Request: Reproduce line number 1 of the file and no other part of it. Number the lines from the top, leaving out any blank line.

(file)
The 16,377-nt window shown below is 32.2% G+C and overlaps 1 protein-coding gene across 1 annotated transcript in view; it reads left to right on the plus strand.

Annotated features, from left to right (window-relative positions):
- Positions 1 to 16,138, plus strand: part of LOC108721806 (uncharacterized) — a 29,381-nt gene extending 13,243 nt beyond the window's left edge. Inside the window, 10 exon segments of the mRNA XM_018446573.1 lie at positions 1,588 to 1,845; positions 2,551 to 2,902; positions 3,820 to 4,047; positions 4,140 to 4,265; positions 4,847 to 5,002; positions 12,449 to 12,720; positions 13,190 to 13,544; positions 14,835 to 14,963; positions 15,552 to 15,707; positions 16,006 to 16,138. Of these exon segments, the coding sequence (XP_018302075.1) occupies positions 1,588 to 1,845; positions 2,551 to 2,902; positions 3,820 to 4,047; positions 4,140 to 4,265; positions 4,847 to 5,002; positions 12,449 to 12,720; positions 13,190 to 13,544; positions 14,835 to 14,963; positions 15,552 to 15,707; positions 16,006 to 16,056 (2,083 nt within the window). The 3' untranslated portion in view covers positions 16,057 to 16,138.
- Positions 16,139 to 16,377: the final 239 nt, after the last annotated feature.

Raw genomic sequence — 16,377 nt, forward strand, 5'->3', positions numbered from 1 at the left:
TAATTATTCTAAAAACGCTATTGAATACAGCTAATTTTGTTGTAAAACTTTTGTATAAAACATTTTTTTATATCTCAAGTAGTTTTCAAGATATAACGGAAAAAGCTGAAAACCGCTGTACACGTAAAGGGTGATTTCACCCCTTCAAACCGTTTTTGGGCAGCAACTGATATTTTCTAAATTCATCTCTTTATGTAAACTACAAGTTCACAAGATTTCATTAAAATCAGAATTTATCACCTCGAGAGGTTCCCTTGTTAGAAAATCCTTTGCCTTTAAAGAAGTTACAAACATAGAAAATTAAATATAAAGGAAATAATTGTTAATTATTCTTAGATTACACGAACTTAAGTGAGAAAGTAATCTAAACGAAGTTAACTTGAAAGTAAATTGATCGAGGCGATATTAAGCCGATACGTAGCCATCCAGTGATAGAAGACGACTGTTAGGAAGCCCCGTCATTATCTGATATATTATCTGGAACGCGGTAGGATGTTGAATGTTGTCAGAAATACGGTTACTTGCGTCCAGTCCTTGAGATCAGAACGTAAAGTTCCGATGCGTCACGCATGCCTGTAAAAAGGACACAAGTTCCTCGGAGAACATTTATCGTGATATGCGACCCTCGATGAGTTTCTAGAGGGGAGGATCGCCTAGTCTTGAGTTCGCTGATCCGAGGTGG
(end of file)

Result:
The 16,377-nt window shown below is 32.2% G+C and overlaps 1 protein-coding gene across 1 annotated transcript in view; it reads left to right on the plus strand.